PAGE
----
Figure 1.2 highlights the quarterly change in labour costs per hour for the whole economy, private secor and public sector.

Nôl i'r tabl cynnwys

6. Industry growth

Year on year

The industry with the highest growth in labour costs was mining and quarrying, with labour costs per hour having increased by 14.4% in quarter 1 Jan to Mar 2015 compared with a year earlier.

Electricity, gas and water supply experienced the second largest growth in labour costs per hour in quarter 1 Jan to Mar 2015 with an increase of 9.5% compared with a year ago. Other industries that experienced growth in quarter 1 Jan to Mar 2015 include information and communication, retail, trade and repairs and financial and insurance services.

Textiles, leather and clothing experienced a large decline in labour costs in quarter 1 Jan to Mar 2015 compared with a year earlier; labour costs (per hour) in this industry decreased by 8.5%. This decline was driven largely by a decrease in the costs of wages and salaries and pensions per hour.

Other service activities and transport and storage also experienced a decrease in labour costs compared with quarter 1 Jan to Mar 2014. Other service activities include membership organisations such as trade unions; repair of computers and personal and household goods and other personal service activities.

Nôl i'r tabl cynnwys

7. Quarter on quarter

The industry with the highest quarterly growth in labour costs was mining and quarrying, with labour costs per hour having increased by 7.8% in Q1 2015 compared with quarter 4 Oct to Dec 2014. This growth was largely driven by an increase in wage costs.

Electricity, gas and water supply experienced the second largest growth in labour costs per hour in quarter 1 Jan to Mar 2015 with an increase of 6.3% compared with the previous quarter. Other industries that experienced growth in quarter 1 Jan to Mar 2015 include textiles, leather and clothing, information and communication and other manufacturing. Other manufacturing includes the manufacture of plastic, glass, furniture, sports equipment and toys, and the repair and maintenance of machinery, electrical equipment and transport equipment.

Other service activities experienced the greatest decline in labour costs in quarter 1 Jan to Mar 2015 compared with quarter 4 Oct to Dec 2014. Labour costs (per hour) in this industry decreased by 4.3% on the quarter, which was largely driven by a decrease in wage costs. Labour costs per hour in the food products, beverage and tobacco, industry declined by 3.9%. Basic metals and metal products and financial and insurance services also experienced decreases in labour costs compared with the previous quarter.

Nôl i'r tabl cynnwys

8 .Background notes

  1. Quality

    A Quality and Methodology Information Report for ILCH is available on our website. This report describes, in detail the intended uses of the statistics presented in this publication, their general quality and the methods used to produce them.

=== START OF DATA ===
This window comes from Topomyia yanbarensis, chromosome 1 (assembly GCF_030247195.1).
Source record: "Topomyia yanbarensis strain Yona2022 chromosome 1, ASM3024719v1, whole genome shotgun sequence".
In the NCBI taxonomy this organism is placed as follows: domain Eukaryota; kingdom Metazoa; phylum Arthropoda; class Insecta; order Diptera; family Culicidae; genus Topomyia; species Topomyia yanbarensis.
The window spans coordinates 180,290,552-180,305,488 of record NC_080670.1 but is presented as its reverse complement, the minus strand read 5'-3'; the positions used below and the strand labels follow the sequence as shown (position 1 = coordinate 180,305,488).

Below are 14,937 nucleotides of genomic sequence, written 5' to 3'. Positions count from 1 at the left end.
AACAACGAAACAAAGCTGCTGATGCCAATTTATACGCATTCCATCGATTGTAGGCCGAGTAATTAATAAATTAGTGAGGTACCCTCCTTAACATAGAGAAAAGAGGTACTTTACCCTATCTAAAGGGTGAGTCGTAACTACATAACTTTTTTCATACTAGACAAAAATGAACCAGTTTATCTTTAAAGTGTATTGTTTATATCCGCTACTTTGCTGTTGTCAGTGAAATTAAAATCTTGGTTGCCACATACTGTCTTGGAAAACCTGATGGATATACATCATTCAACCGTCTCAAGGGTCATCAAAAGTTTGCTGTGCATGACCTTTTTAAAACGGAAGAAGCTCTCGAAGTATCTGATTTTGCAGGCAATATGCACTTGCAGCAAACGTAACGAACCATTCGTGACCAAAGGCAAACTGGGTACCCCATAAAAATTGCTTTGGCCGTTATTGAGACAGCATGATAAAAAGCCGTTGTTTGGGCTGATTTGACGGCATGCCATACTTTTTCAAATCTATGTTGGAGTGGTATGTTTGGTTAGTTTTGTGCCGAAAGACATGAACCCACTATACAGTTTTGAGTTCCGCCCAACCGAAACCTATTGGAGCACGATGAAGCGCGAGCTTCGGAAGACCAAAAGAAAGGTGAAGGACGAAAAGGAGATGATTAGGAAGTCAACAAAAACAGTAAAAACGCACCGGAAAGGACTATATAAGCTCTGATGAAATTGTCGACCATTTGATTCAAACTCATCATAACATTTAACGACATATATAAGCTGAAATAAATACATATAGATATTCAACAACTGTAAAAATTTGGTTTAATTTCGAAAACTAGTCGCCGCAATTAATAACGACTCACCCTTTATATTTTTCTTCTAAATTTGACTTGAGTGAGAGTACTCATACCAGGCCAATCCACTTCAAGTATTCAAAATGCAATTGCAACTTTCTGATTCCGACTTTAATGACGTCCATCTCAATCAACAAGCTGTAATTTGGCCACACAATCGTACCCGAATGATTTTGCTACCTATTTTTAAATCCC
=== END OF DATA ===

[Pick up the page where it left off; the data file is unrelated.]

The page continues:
2. International comparisons

    The UK Labour Costs Index (LCI) is comparable with other Labour Cost Index numbers produced by other EU member states. Eurostat regularly publishes a news release detailing the key results in each quarter.

  3. Seasonal adjustment

    Like many economic indicators, the labour market is affected by factors that tend to occur at around the same time every year; for example school leavers entering the labour market in July and whether Easter falls in March or April. In order to compare movements other than annual changes in labour market statistics, such as since the previous quarter or since the previous month, the data are seasonally adjusted to remove the effects of seasonal factors and the arrangement of the calendar. All estimates discussed in this statistical bulletin are seasonally adjusted except where otherwise stated.

  4. Experimental statistics

    Experimental statistics are those which are in the testing phase, are not yet fully developed and have not been submitted for assessment to the UK Statistics Authority. ILCH is designated as an experimental statistic. Further information on experimental statistics can be found on our website.

  5. User engagement

    We are constantly aiming to improve this release and its associated commentary. We would welcome any feedback you might have and would be particularly interested in knowing how you make use of these data to inform our work.

    Please contact us via email: ster@ons.gov.uk or telephone Catherine Healey on +44 (0)1633 456786.

  6. Details of the policy governing the release of new data are available by visiting www.statisticsauthority.gov.uk/assessment/code-of-practice/index.html or from the Media Relations Office email: media.relations@ons.gov.uk

Nôl i'r tabl cynnwys

9 . Methodology

Manylion cyswllt ar gyfer y Bwletin ystadegol

Catherine Healey
catherine.healey@ons.gov.uk
Ffôn: +44 (0)1633 456786